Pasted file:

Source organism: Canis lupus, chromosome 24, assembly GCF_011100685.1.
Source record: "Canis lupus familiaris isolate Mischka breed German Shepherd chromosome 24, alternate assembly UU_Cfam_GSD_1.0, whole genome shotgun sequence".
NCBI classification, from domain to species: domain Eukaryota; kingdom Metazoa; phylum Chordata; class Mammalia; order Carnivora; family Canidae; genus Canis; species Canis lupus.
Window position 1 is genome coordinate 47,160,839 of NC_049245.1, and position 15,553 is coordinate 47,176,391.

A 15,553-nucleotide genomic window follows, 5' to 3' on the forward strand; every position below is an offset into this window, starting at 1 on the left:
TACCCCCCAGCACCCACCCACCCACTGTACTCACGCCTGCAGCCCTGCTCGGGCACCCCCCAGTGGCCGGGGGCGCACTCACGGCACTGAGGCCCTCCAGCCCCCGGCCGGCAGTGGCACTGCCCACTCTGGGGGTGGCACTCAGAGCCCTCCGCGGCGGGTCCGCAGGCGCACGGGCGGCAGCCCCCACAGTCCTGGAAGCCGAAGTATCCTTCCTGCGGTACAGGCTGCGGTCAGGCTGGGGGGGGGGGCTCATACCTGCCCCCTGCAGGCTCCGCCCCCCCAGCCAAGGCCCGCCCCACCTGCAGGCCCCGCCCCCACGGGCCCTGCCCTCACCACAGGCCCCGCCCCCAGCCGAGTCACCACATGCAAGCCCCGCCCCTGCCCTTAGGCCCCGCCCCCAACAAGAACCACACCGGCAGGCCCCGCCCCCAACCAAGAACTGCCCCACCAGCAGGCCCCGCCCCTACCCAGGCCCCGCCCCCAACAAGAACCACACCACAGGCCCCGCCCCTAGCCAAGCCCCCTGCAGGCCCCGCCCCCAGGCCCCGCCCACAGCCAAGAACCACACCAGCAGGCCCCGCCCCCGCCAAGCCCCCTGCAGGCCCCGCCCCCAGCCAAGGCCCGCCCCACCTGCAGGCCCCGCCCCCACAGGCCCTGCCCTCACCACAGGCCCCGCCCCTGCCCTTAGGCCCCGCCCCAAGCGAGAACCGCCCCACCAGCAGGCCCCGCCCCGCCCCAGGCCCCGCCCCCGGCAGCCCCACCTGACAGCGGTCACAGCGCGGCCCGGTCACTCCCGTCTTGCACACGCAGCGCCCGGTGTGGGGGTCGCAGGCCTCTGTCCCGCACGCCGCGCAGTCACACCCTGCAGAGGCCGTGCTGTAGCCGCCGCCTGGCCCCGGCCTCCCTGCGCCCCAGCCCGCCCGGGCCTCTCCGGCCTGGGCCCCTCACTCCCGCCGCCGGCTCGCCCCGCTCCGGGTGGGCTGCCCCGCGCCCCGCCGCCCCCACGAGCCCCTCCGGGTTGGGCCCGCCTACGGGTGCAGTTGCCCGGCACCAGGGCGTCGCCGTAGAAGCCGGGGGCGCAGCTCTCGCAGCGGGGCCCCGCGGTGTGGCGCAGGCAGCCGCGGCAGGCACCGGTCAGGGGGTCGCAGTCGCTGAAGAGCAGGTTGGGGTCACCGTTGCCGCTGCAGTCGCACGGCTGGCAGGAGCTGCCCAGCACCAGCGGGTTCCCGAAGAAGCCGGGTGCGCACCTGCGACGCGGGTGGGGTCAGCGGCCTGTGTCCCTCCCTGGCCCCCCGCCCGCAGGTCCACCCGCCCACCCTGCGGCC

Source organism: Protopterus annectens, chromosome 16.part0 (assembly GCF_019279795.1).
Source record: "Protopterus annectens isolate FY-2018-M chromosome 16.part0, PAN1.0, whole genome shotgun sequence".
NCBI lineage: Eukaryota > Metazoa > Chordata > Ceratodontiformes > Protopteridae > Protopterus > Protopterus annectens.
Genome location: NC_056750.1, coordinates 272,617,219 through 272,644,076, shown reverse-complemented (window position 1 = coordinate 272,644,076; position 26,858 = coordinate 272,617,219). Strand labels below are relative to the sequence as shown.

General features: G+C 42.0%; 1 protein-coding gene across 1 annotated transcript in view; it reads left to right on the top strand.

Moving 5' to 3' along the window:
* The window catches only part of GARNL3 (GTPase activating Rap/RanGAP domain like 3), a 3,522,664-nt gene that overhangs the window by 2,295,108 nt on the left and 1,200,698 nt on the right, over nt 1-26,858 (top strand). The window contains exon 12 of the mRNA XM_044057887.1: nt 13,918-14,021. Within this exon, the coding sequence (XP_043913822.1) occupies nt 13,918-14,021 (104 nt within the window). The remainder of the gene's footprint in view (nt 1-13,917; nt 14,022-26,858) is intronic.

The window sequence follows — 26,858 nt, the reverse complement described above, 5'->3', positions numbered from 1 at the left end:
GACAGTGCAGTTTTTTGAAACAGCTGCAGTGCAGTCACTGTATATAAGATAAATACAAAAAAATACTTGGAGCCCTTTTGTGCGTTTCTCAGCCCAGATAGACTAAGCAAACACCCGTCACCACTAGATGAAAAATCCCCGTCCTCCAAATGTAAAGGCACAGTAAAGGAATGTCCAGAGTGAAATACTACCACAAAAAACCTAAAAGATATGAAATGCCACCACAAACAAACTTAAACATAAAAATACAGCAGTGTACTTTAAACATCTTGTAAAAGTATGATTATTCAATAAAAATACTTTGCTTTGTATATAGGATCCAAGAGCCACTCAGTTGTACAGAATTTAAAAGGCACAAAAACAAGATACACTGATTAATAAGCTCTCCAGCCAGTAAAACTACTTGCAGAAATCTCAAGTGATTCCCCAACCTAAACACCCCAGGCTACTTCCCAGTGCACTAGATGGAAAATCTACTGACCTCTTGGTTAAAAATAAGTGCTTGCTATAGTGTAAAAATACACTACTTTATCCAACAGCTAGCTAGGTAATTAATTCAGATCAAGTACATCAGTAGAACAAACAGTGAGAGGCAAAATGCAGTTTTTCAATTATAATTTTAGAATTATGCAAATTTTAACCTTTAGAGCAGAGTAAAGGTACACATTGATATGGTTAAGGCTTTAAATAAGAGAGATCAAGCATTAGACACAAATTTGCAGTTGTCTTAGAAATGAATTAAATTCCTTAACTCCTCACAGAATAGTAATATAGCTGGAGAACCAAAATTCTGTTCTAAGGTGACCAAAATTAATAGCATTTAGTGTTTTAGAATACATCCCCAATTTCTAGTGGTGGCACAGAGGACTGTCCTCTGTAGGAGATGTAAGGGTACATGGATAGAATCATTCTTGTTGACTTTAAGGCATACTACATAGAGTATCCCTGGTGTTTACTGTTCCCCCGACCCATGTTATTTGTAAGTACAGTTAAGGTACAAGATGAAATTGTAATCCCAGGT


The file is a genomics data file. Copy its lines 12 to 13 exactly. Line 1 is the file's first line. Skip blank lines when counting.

Moving 5' to 3' along the window:
* The window catches only part of GARNL3 (GTPase activating Rap/RanGAP domain like 3), a 3,522,664-nt gene that overhangs the window by 2,295,108 nt on the left and 1,200,698 nt on the right, over nt 1-26,858 (top strand). The window contains exon 12 of the mRNA XM_044057887.1: nt 13,918-14,021. Within this exon, the coding sequence (XP_043913822.1) occupies nt 13,918-14,021 (104 nt within the window). The remainder of the gene's footprint in view (nt 1-13,917; nt 14,022-26,858) is intronic.